More young adults obtaining health insurance
The first signs are emerging about whether President Obama’s Patient Protection and Affordable Care Act does what he says it will do.
Nearly 1 million young adults gained health care coverage in the first quarter of 2011, according to the National Center for Health Statistics at the Centers for Disease Control and Prevention (CDC). Federal officials say the increase in coverage of 19- to 25-year-olds is a direct result of the provision in the health care reform law that allows children to remain on their parents’ health insurance plans until age 26. This provision went into effect in September 2010.
“As a mom, I know how scary it is to think about what could happen to your kids if they go without health care coverage, which is what makes (this) news so important,” Health and Human Services Secretary Kathleen Sebelius said in a conference call. “Thanks to the Affordable Care Act, hundreds of thousands more young people have the health care coverage they need.”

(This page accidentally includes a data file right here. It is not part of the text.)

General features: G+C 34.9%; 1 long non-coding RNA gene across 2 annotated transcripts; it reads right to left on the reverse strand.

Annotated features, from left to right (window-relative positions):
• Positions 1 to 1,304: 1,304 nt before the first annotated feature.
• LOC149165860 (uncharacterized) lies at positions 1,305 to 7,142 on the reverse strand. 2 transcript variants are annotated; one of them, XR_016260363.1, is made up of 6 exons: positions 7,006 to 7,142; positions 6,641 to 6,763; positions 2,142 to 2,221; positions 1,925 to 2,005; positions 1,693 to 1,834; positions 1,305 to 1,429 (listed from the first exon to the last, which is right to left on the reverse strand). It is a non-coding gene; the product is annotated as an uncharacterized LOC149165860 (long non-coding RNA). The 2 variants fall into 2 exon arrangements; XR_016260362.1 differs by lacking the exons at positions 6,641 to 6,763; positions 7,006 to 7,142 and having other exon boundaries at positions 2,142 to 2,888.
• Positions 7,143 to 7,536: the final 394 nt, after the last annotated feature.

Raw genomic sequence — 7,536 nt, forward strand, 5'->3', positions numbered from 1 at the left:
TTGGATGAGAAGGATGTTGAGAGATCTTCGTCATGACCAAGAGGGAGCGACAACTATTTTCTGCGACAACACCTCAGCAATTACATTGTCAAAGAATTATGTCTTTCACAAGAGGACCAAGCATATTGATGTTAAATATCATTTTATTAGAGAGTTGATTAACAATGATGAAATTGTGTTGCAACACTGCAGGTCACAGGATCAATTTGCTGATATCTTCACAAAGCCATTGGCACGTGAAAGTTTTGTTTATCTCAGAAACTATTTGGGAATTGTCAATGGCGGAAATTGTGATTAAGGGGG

These results are similar to data from other sources.
A Gallup-Healthways Well-Being Index survey showed the rate of insured adults age 18 to 25 rose 4.1 percent from the first quarter of 2010 to the first quarter of 2011. And earlier this year, the Census Bureau reported that an additional 393,000 adults age 19 to 25 picked up health insurance in 2010 compared with 2009.
Elizabeth Wilson, who lives near Indianapolis, told The Associated Press that when she turned 23, her mother’s health insurance plan dropped her when she was in the hospital for treatment of an inflamed pancreas. Thanks to federal health care reform, Wilson has been able to get back on her mother’s health insurance policy.
“It means I don’t have to spend every penny I make to get health care,” said Wilson, now 24. “I can use some of it to further my studies or buy food.”